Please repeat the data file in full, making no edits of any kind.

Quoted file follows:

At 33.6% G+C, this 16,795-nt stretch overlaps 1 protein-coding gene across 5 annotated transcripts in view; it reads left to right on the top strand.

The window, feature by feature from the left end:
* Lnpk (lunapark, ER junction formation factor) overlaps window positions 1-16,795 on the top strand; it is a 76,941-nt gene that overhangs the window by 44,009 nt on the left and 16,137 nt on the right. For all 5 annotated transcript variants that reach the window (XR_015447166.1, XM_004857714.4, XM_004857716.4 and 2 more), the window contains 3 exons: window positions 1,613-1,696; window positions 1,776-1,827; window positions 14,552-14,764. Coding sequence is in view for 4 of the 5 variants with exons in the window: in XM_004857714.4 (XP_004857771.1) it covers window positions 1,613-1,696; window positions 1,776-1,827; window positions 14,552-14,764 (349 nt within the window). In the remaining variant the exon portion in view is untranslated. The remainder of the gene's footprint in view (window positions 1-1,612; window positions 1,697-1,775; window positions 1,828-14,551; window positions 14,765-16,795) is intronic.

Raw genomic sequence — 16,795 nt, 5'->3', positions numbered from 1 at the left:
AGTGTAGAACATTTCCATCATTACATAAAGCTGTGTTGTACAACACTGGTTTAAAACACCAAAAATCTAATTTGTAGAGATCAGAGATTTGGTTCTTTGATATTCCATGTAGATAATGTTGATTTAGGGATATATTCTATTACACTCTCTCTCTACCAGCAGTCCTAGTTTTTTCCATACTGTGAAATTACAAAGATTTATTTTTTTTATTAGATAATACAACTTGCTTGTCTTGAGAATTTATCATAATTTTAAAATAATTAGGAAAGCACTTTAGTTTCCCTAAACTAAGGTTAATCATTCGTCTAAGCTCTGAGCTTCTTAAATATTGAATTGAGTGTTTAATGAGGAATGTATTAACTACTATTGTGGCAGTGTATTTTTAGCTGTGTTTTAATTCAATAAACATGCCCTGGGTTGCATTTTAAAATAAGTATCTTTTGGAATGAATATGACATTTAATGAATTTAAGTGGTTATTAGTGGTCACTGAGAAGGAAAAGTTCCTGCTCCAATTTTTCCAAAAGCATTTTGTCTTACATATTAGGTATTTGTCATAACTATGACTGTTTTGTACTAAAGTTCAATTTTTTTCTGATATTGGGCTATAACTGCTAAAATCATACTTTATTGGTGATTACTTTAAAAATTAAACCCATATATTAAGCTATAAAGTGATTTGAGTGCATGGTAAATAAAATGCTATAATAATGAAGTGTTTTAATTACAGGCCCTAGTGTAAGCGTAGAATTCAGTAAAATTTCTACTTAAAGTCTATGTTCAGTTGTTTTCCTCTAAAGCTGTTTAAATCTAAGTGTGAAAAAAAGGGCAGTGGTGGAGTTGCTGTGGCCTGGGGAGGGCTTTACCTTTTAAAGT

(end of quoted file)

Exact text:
At 33.6% G+C, this 16,795-nt stretch overlaps 1 protein-coding gene across 5 annotated transcripts in view; it reads left to right on the top strand.

The window, feature by feature from the left end:
* Lnpk (lunapark, ER junction formation factor) overlaps window positions 1-16,795 on the top strand; it is a 76,941-nt gene that overhangs the window by 44,009 nt on the left and 16,137 nt on the right. For all 5 annotated transcript variants that reach the window (XR_015447166.1, XM_004857714.4, XM_004857716.4 and 2 more), the window contains 3 exons: window positions 1,613-1,696; window positions 1,776-1,827; window positions 14,552-14,764. Coding sequence is in view for 4 of the 5 variants with exons in the window: in XM_004857714.4 (XP_004857771.1) it covers window positions 1,613-1,696; window positions 1,776-1,827; window positions 14,552-14,764 (349 nt within the window). In the remaining variant the exon portion in view is untranslated. The remainder of the gene's footprint in view (window positions 1-1,612; window positions 1,697-1,775; window positions 1,828-14,551; window positions 14,765-16,795) is intronic.

Raw genomic sequence — 16,795 nt, 5'->3', positions numbered from 1 at the left:
AGTGTAGAACATTTCCATCATTACATAAAGCTGTGTTGTACAACACTGGTTTAAAACACCAAAAATCTAATTTGTAGAGATCAGAGATTTGGTTCTTTGATATTCCATGTAGATAATGTTGATTTAGGGATATATTCTATTACACTCTCTCTCTACCAGCAGTCCTAGTTTTTTCCATACTGTGAAATTACAAAGATTTATTTTTTTTATTAGATAATACAACTTGCTTGTCTTGAGAATTTATCATAATTTTAAAATAATTAGGAAAGCACTTTAGTTTCCCTAAACTAAGGTTAATCATTCGTCTAAGCTCTGAGCTTCTTAAATATTGAATTGAGTGTTTAATGAGGAATGTATTAACTACTATTGTGGCAGTGTATTTTTAGCTGTGTTTTAATTCAATAAACATGCCCTGGGTTGCATTTTAAAATAAGTATCTTTTGGAATGAATATGACATTTAATGAATTTAAGTGGTTATTAGTGGTCACTGAGAAGGAAAAGTTCCTGCTCCAATTTTTCCAAAAGCATTTTGTCTTACATATTAGGTATTTGTCATAACTATGACTGTTTTGTACTAAAGTTCAATTTTTTTCTGATATTGGGCTATAACTGCTAAAATCATACTTTATTGGTGATTACTTTAAAAATTAAACCCATATATTAAGCTATAAAGTGATTTGAGTGCATGGTAAATAAAATGCTATAATAATGAAGTGTTTTAATTACAGGCCCTAGTGTAAGCGTAGAATTCAGTAAAATTTCTACTTAAAGTCTATGTTCAGTTGTTTTCCTCTAAAGCTGTTTAAATCTAAGTGTGAAAAAAAGGGCAGTGGTGGAGTTGCTGTGGCCTGGGGAGGGCTTTACCTTTTAAAGT